What's the used Alfa Romeo Giulia saloon like?
It’s fair to say that a number of people have bought a used Alfa Romeo in the past simply because it looked really good and its value had dropped faster than a lift with the cable cut. With the Giulia, though, you have a really compelling used alternative to the executive car norm that competes on performance, running costs and offers a great driving experience to boot, as well as that evocative badge.
Those usual suspects include the German big three: the Audi A4, BMW 3 Series and Mercedes-Benz C-Class. But you can also include the Jaguar XE, because both it and the Giulia put plenty of emphasis on being fun to drive, since they’re both available with rear-wheel drive and come with sophisticated suspension setups.
Powering the Giulia is a choice of petrol and diesel engines in a number of different outputs. The range starts with a 197bhp 2.0-litre four-cylinder petrol, but this can be increased to 276bhp with the Veloce and Veloce Ti versions. The diesel range stems from a 2.2-litre four-cylinder with either 148bhp or 177bhp. Then there’s the top-of-the-range Quadrifoglio – our Used Performance Car of the Year for 2020, no less – with a 2.9-litre V6 that kicks out 503bhp. All engines come with an eight-speed automatic gearbox.
Standard equipment is decent, with all models getting an 8.8in infotainment system that in earlier models is controlled with a rotary dial, plus cruise control, dual-zone climate control and a host safety systems such as lane departure warning, forward collision alert and automatic emergency braking.
It actually comes in four trims: Giulia, Super, Speciale and Veloce. The entry-level Giulia trim equips the Alfa with 16in alloy wheels, cruise control, rear parking sensors, a chrome exhaust pipe, LED rear lights and a wealth of safety technology - including that autonomous emergency braking, lane departure warning and forward collision warning, as mentioned - as standard. Inside there are manually adjustable front seats, a leather-clad steering wheel, dual-zone climate control, automatic wipers and lights, and Alfa's infotainment system complete with a 6.5in display, a DAB radio, and USB and Bluetooth connectivity.
Upgrade to Super and 17in alloys, aluminium door sills and part-leather seats are included alongside an uprated infotainment system with a larger 8.8in display and sat-nav, while opting for the Speciale adds numerous luxuries to the package. These include 18in alloy wheels shod in run-flat tyres, bi-xenon headlights, electrically adjustable and heated front sports seats, a heated steering wheel, electrically folding door mirrors and a sporty bodykit.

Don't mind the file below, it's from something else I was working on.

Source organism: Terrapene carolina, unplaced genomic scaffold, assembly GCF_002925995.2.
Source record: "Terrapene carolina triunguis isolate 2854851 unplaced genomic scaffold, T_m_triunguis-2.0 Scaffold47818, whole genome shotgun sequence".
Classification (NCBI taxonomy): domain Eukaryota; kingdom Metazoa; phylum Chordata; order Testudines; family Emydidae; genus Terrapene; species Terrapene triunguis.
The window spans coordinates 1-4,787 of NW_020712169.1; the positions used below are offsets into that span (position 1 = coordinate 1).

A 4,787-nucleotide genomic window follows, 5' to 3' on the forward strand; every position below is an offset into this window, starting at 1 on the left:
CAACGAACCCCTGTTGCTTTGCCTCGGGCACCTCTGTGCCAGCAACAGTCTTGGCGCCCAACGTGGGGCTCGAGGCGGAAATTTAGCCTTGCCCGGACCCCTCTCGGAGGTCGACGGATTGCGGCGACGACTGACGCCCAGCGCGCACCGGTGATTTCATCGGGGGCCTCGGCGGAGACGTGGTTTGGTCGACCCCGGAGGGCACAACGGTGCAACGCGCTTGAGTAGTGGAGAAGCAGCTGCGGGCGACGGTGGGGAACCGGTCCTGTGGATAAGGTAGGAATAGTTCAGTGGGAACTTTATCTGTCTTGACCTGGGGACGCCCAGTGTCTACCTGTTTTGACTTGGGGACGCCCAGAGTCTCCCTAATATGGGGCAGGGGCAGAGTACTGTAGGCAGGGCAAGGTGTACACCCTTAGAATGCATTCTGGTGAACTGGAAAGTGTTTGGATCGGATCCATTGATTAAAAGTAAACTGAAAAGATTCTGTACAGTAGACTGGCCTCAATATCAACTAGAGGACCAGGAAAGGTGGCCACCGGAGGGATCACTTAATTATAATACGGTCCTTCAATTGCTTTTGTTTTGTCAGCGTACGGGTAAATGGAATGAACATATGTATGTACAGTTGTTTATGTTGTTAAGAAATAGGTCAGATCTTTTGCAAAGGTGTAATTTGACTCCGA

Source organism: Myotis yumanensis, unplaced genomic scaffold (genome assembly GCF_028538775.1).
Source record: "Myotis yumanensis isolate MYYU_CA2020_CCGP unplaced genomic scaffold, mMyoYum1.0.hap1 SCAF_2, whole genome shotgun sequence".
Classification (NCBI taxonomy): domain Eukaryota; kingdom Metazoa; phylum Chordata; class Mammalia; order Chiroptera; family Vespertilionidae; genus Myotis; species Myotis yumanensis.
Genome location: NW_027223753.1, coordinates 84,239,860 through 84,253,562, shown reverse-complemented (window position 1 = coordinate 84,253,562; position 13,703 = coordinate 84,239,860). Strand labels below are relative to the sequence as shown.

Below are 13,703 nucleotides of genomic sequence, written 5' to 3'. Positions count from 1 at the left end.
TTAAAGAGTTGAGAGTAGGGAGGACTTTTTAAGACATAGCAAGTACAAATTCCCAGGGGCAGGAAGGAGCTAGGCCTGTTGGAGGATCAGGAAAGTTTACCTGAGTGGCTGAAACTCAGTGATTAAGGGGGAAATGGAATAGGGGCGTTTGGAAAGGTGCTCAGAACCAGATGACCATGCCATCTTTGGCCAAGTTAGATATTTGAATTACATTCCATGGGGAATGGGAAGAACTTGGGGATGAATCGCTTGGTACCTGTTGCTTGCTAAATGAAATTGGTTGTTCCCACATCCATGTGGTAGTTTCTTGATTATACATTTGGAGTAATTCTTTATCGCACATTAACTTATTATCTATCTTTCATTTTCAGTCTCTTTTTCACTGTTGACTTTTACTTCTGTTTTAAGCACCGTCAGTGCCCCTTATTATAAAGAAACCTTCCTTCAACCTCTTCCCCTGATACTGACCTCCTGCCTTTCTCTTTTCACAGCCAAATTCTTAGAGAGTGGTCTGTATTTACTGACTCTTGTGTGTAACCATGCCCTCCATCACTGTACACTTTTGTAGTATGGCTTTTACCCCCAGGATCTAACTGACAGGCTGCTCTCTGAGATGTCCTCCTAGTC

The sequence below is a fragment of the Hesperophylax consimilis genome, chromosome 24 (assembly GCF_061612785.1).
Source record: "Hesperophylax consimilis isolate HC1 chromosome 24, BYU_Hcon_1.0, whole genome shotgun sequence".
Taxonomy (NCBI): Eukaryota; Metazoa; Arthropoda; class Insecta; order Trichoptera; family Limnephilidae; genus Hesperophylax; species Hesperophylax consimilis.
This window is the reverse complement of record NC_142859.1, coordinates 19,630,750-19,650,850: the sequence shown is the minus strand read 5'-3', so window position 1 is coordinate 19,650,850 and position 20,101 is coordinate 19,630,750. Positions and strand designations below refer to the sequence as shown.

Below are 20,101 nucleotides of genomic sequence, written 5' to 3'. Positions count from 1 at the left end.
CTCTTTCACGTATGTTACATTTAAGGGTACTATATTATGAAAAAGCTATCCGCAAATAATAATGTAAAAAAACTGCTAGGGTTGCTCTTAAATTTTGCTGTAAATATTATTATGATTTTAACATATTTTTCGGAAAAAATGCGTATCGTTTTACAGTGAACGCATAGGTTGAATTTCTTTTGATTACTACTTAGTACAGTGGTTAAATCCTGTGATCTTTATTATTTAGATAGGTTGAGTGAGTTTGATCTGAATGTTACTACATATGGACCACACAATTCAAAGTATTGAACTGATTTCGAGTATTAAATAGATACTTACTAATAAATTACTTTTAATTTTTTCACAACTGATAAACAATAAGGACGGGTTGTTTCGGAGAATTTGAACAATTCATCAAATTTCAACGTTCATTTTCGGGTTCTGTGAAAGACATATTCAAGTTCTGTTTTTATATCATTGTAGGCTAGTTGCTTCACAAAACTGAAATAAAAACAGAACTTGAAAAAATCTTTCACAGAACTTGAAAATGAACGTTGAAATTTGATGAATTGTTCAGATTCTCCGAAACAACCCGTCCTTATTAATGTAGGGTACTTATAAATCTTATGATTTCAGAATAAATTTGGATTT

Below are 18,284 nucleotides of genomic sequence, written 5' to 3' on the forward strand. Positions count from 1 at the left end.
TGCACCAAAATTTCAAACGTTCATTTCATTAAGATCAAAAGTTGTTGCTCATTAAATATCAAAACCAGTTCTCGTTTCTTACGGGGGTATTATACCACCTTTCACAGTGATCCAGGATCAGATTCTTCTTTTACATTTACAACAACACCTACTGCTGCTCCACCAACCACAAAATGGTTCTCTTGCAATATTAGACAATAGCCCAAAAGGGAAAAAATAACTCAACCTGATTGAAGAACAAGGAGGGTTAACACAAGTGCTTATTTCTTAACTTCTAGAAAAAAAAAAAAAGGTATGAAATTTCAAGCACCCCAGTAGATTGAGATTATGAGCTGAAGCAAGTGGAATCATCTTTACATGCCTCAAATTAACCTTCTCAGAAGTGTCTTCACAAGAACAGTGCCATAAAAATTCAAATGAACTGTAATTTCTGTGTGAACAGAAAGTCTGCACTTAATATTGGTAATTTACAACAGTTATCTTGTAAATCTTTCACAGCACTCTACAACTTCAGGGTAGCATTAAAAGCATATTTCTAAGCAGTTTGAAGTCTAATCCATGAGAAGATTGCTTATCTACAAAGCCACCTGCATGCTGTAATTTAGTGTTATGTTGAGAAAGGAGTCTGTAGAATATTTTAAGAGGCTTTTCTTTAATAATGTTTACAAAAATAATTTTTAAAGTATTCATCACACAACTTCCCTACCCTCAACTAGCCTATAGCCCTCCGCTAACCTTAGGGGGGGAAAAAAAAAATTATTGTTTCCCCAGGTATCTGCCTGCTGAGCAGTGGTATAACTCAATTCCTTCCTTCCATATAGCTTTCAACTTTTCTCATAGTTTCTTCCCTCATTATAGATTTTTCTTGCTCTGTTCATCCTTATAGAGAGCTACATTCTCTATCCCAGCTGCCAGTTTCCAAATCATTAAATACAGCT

The range-topping Veloce model gets an unique set of alloys, an upgraded braking system, front parking sensors and lovely crafted aluminium paddle shifters. Those after a more thrilling drive can opt for the lunacy of the Quadrifoglio, which not only gets you a 2.9-litre V6 punching out 503bhp and the ability to propel the Giulia to 191mph at full chat, it also gets a wealth of additional equipment as standard too. These include 19in alloys, more powerful bi-xenon headlights, blind-spot monitoring system, interior ambient lighting, a bespoke leather and Alcantara upholstery, a rear-view camera and a quad-exhaust, not to mention Alfa's clever active aerodynamics package, active torque vectoring system, chassis control and dedicated race mode.
To drive, the Giulia is a lesson in how even a ‘dull’ executive car can be made to handle well. The first thing you’ll notice is the light yet lightning-quick steering that you get used to within a few miles. It helps to disguise the size of the Giulia and makes it feel really nimble, along with the added boon of making parking a breeze, as you can get a lot of steering lock with relatively few turns of the wheel.
The ride has a fluid quality over bumps and is particularly good on Giulias fitted with the adaptive dampers that come as part of an optional Performance Pack. They stiffen up in Dynamic mode, but when you enter a town or come across a poorly maintained bit of Tarmac, you can simply hit a button to slacken them off in an instant.
Inside the Giulia, the fit and finish can’t match that of the 3 Series or A4, but it is smarter than the XE. Space is also better in the Giulia than its British rival, although leg room in the rear still isn’t a patch on that of the A4. The boot, although its opening is rather awkward and hampers usability a little, is among the deepest in the class, and on Speciale versions there's a highly useful 40/20/40 split-folding rear bench as standard.
In 2020 the Giulia was treated to a number of minor updates, with a redesigned centre console and the infotainment system being upgraded to a touchscreen affair, albeit still with a rotary dial to control certain functions, and the interior materials being improved. Quality overall was said to be improved, too, with added advanced driver assistance systems and the Giulia's connectivity upgraded with smartphone mirroring now standard.
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